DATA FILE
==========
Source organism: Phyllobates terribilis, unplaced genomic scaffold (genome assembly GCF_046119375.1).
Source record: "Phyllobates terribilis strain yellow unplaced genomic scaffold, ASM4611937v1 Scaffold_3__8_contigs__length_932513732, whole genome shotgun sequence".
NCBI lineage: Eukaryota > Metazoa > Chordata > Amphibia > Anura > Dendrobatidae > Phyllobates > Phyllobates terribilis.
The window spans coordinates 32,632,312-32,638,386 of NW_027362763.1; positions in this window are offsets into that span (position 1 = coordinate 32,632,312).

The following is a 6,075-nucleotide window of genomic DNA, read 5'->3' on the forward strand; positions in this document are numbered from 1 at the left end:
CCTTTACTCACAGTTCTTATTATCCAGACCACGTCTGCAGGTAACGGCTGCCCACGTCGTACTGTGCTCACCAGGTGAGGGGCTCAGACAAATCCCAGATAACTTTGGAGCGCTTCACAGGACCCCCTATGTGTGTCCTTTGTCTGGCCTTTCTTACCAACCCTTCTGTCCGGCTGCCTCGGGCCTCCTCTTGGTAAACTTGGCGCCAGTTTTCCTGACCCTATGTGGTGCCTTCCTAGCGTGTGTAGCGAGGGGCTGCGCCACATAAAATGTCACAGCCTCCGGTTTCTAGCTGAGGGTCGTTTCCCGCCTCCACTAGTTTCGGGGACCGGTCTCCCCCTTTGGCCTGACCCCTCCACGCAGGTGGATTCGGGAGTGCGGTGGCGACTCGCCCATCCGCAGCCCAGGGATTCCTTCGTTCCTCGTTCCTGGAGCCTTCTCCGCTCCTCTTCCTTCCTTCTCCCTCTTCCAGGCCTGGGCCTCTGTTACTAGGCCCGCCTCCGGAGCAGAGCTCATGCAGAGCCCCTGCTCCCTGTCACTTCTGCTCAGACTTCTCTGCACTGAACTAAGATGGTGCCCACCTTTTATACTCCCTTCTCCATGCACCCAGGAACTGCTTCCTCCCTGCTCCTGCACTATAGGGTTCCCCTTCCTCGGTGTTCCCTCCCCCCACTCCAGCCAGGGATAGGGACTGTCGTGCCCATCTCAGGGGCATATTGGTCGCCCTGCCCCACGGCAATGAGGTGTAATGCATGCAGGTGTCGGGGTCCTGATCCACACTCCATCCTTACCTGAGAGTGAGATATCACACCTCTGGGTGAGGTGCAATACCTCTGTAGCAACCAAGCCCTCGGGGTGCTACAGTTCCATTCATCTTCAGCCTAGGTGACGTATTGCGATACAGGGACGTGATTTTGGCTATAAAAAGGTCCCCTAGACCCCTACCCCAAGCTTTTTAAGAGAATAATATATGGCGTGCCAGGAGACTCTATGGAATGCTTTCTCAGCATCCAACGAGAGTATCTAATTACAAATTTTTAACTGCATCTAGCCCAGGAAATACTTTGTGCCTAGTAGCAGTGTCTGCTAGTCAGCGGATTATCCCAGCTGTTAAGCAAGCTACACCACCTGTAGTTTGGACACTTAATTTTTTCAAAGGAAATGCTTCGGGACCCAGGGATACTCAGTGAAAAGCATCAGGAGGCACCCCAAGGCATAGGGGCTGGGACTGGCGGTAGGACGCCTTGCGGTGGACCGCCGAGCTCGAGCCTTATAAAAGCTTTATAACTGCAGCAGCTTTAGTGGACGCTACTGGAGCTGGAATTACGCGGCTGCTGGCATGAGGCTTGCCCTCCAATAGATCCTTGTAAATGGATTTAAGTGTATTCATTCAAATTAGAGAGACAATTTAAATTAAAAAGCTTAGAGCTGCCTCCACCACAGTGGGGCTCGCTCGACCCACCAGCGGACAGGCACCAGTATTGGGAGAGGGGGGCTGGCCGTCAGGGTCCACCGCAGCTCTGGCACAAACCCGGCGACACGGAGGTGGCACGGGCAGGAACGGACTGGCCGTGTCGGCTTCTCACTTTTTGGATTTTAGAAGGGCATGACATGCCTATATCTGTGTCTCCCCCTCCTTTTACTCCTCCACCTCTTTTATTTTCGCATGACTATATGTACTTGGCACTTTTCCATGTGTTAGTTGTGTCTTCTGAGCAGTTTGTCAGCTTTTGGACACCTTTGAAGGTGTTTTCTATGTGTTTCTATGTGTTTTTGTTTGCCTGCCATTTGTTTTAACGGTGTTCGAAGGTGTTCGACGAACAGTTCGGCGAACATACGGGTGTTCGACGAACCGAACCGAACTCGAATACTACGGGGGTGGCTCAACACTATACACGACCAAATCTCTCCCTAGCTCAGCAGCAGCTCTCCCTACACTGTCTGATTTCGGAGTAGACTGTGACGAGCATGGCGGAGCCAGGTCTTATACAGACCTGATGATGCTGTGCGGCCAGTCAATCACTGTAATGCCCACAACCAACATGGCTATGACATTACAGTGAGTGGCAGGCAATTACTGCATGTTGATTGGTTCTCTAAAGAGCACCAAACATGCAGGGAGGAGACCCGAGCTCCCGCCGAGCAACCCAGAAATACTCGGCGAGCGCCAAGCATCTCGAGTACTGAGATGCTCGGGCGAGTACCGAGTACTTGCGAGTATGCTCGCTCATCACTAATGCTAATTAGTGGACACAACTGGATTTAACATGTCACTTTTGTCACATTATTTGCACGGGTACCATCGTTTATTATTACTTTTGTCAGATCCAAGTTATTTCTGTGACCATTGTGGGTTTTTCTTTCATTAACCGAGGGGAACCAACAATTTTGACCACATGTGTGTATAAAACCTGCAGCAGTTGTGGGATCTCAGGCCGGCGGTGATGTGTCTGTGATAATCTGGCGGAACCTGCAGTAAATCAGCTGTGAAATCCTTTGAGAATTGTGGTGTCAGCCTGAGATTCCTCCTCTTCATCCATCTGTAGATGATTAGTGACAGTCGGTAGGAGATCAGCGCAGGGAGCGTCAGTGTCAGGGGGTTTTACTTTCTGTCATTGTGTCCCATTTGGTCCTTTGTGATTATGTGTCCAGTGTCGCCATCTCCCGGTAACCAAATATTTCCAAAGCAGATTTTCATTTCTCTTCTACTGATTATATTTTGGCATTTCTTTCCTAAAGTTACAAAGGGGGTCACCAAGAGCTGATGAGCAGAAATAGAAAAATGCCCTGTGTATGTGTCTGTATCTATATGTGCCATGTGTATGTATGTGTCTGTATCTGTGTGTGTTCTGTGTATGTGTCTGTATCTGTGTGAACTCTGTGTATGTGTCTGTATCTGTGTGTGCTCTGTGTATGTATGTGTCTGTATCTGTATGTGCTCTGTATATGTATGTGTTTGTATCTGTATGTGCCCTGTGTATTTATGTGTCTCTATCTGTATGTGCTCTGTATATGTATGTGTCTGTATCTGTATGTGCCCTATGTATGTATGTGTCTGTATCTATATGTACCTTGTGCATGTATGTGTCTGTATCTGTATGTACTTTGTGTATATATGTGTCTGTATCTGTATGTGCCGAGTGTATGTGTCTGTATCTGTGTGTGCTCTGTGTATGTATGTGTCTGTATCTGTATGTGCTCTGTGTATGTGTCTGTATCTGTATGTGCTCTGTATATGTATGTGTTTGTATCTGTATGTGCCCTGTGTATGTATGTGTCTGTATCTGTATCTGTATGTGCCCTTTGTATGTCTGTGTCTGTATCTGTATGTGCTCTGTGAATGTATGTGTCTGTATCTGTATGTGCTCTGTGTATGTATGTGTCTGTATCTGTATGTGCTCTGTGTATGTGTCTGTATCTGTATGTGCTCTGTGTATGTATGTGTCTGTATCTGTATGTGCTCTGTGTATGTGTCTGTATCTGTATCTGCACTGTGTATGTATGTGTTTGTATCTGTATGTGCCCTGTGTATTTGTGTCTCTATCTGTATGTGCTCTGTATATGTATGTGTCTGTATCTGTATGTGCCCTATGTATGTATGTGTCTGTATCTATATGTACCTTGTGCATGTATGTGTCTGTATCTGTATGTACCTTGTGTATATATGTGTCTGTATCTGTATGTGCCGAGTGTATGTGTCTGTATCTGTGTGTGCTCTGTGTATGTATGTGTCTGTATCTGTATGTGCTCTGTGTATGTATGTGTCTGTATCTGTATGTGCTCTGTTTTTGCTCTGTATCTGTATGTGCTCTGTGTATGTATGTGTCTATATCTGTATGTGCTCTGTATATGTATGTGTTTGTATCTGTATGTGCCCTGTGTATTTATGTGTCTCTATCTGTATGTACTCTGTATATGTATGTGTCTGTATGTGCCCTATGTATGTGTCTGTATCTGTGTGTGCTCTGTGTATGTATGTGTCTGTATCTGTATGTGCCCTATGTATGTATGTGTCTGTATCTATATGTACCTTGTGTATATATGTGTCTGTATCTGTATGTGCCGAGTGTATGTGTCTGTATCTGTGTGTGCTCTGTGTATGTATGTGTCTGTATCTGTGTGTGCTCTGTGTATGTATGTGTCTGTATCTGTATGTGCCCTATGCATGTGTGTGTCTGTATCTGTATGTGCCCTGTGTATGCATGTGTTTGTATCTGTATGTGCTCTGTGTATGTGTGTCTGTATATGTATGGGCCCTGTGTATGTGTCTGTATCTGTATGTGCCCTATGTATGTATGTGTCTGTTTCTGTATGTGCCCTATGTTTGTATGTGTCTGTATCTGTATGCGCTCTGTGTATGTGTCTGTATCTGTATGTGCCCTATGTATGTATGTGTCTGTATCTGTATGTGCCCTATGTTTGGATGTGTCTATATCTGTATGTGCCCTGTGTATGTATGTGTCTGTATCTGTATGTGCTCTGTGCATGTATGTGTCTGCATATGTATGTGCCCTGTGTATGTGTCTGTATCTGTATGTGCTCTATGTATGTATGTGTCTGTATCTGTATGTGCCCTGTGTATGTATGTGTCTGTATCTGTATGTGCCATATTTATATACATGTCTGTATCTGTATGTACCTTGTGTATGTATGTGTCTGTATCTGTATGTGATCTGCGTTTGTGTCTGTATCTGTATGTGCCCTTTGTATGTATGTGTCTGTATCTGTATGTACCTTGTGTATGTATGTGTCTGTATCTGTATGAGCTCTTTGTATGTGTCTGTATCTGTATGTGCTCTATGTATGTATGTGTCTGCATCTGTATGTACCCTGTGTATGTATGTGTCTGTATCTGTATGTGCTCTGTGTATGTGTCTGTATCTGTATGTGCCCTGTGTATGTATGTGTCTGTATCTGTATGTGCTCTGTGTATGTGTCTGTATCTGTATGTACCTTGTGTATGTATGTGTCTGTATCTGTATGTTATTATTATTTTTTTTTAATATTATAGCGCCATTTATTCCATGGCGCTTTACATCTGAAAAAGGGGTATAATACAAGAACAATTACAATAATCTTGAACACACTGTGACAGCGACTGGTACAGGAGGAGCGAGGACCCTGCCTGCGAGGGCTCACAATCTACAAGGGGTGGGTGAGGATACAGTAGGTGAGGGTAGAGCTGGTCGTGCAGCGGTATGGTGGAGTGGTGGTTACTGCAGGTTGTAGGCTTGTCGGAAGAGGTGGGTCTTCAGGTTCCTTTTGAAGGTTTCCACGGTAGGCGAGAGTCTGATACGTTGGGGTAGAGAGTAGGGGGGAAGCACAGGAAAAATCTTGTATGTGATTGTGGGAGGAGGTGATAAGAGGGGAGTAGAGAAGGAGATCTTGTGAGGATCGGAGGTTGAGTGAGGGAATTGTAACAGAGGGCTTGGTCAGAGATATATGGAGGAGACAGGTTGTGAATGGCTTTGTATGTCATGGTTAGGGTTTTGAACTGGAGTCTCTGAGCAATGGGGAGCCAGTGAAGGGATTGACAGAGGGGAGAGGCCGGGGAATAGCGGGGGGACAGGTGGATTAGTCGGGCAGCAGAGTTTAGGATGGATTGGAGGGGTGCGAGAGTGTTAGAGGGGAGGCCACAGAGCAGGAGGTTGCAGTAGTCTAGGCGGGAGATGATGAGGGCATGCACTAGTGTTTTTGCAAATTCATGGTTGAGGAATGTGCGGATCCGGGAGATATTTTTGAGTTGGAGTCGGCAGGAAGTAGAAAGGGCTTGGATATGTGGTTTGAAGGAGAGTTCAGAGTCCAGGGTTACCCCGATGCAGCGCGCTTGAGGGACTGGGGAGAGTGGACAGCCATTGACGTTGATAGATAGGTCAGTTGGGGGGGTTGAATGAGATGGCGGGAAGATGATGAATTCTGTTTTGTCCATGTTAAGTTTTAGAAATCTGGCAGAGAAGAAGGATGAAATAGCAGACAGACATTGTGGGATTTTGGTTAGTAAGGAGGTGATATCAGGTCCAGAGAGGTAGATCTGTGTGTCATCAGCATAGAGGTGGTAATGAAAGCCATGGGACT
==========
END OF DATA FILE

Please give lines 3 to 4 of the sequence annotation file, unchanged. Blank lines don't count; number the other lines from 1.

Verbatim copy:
NCBI lineage: Eukaryota > Metazoa > Chordata > Amphibia > Anura > Dendrobatidae > Phyllobates > Phyllobates terribilis.
The window spans coordinates 32,632,312-32,638,386 of NW_027362763.1; positions in this window are offsets into that span (position 1 = coordinate 32,632,312).